We can also see collation-dependent behavior with variables. Consider the following function:

CREATE FUNCTION f(@x INT) RETURNS INT
AS BEGIN 
      DECLARE @I INT = 1
      DECLARE @İ INT = 2
      RETURN @x * @i
END;

This is a rather peculiar function. In a case-sensitive collation, the @i in the return clause cannot bind to either @I or @İ. In a case-insensitive Latin1_General collation, @i binds to @I, and the function returns 1. But in a case-insensitive Turkish collation, @i binds to @İ, and the function returns 2. This can wreak havoc on a database that moves between instances with different collations.

Since a design objective of contained databases is to make them self-contained, the dependence on the instance and tempdb collations must be severed. To do this, contained databases introduce the concept of the catalog collation. The catalog collation is used for system metadata and transient objects. Details are provided below.

In a contained database, the catalog collation Latin1_General_100_CI_AS_WS_KS_SC. This collation is the same for all contained databases on all instances of SQL Server and cannot be changed.

The database collation is retained, but is only used as the default collation for user data. By default, the database collation is equal to the model database collation, but can be changed by the user through a CREATE or ALTER DATABASE command as with non-contained databases.

A new keyword, CATALOG_DEFAULT, is available in the COLLATE clause. This is used as a shortcut to the current collation of metadata in both contained and non-contained databases. That is, in a non-contained database, CATALOG_DEFAULT will return the current database collation, since metadata is collated in the database collation. In a contained database, these two values may be different, since the user can change the database collation so that it does not match the catalog collation.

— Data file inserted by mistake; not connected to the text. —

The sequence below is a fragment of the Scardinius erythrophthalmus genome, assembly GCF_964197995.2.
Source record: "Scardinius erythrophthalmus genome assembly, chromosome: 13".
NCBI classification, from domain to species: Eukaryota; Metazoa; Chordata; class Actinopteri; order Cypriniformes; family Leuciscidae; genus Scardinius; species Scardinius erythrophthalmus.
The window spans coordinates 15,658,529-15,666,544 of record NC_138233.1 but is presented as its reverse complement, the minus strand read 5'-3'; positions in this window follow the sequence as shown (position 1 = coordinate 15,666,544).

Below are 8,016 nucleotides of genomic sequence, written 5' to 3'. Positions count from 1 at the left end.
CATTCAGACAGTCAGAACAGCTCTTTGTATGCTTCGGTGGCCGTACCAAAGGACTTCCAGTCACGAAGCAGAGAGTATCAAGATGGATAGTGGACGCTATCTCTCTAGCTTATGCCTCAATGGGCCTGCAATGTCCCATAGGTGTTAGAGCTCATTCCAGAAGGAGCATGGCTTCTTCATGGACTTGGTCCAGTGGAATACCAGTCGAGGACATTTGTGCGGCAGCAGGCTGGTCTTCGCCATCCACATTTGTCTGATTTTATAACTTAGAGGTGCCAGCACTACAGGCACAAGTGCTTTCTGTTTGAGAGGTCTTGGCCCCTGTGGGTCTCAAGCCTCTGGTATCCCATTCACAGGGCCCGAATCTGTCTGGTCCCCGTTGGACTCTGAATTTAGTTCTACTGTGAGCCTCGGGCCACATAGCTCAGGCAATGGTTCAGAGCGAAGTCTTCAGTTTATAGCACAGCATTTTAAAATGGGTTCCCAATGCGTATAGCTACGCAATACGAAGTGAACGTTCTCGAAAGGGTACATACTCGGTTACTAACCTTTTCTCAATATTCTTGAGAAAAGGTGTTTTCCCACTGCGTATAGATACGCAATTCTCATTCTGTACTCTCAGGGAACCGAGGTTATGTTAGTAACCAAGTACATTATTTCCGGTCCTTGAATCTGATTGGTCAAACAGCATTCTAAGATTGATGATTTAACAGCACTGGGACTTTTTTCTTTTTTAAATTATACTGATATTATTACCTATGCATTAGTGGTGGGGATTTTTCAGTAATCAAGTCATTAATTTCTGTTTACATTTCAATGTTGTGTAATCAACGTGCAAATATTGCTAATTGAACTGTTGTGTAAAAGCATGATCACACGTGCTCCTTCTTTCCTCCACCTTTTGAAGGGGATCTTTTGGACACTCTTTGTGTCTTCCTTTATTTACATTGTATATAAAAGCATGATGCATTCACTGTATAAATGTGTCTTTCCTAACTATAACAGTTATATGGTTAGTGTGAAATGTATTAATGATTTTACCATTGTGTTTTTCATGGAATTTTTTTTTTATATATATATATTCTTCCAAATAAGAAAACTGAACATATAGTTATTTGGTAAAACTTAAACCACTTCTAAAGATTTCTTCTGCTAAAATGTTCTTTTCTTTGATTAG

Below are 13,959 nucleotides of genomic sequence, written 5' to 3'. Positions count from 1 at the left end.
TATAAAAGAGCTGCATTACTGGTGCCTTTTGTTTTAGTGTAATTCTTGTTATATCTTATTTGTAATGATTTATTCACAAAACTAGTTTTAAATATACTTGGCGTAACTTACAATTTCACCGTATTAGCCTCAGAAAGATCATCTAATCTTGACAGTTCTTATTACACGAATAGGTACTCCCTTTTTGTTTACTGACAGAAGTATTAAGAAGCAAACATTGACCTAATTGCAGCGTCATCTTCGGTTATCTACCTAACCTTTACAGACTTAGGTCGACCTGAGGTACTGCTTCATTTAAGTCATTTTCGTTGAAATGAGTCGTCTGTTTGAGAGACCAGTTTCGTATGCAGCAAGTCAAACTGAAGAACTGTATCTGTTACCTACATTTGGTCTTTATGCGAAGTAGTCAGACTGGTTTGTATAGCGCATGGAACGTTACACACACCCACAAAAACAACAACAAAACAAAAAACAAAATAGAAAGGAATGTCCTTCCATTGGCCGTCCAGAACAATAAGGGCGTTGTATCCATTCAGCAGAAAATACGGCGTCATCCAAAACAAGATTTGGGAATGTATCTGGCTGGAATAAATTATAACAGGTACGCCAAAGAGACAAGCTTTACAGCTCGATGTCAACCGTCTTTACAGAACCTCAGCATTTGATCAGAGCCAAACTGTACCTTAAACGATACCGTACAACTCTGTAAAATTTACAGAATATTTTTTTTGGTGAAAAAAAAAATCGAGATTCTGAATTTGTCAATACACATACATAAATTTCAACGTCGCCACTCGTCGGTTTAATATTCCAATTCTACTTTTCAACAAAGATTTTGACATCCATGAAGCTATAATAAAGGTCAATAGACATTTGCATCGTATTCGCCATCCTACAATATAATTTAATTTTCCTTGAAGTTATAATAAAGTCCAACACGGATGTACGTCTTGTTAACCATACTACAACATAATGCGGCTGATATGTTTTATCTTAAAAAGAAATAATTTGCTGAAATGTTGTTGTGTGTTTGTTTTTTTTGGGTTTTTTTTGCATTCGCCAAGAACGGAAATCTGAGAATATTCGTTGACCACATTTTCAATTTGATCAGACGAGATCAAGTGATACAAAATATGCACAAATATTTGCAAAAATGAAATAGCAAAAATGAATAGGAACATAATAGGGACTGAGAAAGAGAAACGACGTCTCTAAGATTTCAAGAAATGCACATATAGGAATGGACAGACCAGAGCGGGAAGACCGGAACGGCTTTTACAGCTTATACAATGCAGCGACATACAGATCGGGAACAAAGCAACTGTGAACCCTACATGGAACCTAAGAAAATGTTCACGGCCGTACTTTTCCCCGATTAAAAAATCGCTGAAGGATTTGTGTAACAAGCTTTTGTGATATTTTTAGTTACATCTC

The behavior of various objects in both non-contained and contained databases is summarized in this table:

Item

Non-Contained Database

Contained Database

User Data (default)

DATABASE_DEFAULT

DATABASE_DEFAULT

Temp Data (default)

TempDB Collation

DATABASE_DEFAULT

Metadata

DATABASE_DEFAULT / CATALOG_DEFAULT

CATALOG_DEFAULT

Temporary Metadata

tempdb Collation

CATALOG_DEFAULT

Variables

Instance Collation

CATALOG_DEFAULT

Goto Labels

Instance Collation

CATALOG_DEFAULT

Cursor Names

Instance Collation

CATALOG_DEFAULT

If we temp table example previously described, we can see that this collation behavior eliminates the need for an explicit COLLATE clause in most temp table uses. In a contained database, this code now runs without error, even if the database and instance collations differ:

CREATE TABLE T1 (T1_txt nvarchar(max)) ;
GO
CREATE TABLE #T2 (T2_txt nvarchar(max));
GO
SELECT T1_txt, T2_txt
FROM T1 
JOIN #T2 
    ON T1.T1_txt = #T2.T2_txt ;

This works because both T1_txt and T2_txt are collated in the database collation of the contained database.

As long as a session in a contained database remains contained, it must remain within the database to which it connected. In this case the behavior is very straightforward. But if a session crosses between contained and non-contained contexts, the behavior becomes more complex, since the two sets of rules must be bridged. This can happen in a partially-contained database, since a user may USE to another database. In this case, the difference in collation rules is handled by the following principle.